Masanobu Eugene Kawakami

A Company

Masanobu Eugene Kawakami was born on October 21, 1913 in Honolulu, as the second of seven children. His father immigrated to Honolulu from Fukuoka, Japan in 1900, and his mother arrived as a picture bride from Kurume, Japan in 1911. The family lived in the Puunui area. His father was a cook for a private household. Eugene began Maemae school in 1919, and was later selected to attend Lincoln School, a designated English Standard School, which he attended until grade 9. He then attended McKinley High School for one year, before leaving school at age 16 to help provide for his family.

On October 26, 1940, at age 27, Eugene registered with the Selective Service in accordance with the Selective Training and Service Act. He received his orders to report for induction on March 24, 1941 and was one of the Second Draft Inductees. He was assigned to the 298th Infantry Regiment of the Hawaii Army National Guard. On May 10, 1941, he took a short leave of absence from basic training, and married Yoshiye Gladys Kawakami. On November 1 he was promoted from Private to Corporal in Co. “F”, 298th Infantry. Then on November 14 he was transferred to the Enlisted Reserve Corps and discharged from the army due to being 28 years of age. He and his wife resided in Puunui with his family.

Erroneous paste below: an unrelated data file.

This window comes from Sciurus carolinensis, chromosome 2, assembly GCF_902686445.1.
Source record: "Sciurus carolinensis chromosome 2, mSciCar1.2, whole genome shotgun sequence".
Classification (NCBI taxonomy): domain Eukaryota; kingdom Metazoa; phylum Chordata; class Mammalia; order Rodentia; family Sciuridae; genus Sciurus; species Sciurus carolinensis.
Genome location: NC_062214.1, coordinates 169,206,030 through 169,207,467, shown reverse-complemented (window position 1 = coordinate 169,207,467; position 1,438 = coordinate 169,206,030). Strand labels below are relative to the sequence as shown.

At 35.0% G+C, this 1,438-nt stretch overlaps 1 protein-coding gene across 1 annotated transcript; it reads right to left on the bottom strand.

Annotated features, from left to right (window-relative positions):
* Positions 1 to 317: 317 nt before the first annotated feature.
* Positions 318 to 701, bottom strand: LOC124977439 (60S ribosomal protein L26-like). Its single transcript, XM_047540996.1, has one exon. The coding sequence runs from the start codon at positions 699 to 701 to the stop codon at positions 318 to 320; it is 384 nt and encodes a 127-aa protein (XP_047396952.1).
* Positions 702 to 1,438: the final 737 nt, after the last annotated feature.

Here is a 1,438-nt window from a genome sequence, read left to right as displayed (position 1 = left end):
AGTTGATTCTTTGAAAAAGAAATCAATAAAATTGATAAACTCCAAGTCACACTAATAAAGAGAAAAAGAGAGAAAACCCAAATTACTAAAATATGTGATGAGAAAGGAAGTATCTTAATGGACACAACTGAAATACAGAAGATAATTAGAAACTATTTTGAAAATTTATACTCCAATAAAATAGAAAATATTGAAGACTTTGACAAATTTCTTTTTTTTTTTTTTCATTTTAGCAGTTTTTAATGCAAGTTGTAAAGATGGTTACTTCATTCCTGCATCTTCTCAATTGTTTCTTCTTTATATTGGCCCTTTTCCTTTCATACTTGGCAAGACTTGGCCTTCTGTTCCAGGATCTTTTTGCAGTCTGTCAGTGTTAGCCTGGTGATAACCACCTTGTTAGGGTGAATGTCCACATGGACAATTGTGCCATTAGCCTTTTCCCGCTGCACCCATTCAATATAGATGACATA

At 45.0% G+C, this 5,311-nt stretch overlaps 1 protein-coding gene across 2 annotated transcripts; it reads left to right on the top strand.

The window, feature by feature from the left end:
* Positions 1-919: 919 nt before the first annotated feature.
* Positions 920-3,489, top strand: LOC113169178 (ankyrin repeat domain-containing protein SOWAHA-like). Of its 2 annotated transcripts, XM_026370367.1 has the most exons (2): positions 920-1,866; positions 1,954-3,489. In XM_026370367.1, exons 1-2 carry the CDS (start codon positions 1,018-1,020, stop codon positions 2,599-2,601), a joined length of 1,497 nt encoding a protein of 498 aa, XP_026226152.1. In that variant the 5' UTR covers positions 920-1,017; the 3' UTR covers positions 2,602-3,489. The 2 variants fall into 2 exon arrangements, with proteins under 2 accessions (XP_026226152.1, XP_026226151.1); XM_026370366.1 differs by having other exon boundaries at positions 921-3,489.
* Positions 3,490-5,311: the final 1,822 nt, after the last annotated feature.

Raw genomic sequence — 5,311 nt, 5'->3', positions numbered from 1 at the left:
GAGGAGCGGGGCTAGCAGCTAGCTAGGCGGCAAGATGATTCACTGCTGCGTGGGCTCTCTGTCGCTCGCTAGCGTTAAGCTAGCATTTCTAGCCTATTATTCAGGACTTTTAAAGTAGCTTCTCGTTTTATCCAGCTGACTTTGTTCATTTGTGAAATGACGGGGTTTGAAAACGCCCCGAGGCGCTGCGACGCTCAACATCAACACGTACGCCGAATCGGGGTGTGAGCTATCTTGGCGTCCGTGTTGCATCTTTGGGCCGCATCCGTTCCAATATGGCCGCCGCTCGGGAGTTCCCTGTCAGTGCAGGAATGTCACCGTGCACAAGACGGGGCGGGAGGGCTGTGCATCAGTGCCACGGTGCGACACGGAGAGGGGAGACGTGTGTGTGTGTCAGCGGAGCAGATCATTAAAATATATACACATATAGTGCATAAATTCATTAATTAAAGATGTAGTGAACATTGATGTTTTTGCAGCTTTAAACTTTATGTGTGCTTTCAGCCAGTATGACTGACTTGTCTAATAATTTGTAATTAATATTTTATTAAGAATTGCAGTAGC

On December 7, 1941, he and his wife were awoken by the sound of the planes and bombing. Wearing his 298th Infantry army uniform, he was able to get through the roadblocks and report to Iolani Palace for duty. The next day Eugene entered into active service at Fort Shafter. On April 1, 1942, he was promoted from Corporal to Sergeant of Co. “F” in the 298th Infantry. He departed for training on the mainland on June 5, 1942 without a single word to his family.

Eugene was assigned to Co. “A” in the newly created 100th Infantry Battalion (Separate), and was promoted to Staff Sergeant in Co. “A” in August. He completed training with the battalion at Camp McCoy, Camp Shelby, and Camp Claiborne. He first experienced battle in Italy on September 26, 1943. On October 20 he was wounded in the battle at San Angelo D’Alife.

After recovering from his injuries, Eugene continued serving in the military until receiving his Honorable Discharge from the United States Army on June 12, 1945. Upon his return to civilian life, he worked for the Internal Revenue Service until his retirement in 1973. He and Gladys had two children, and were active members of the 100th Infantry Battalion Veteran’s club, “Club 100,” throughout their lives.

Click here for the Story of my life.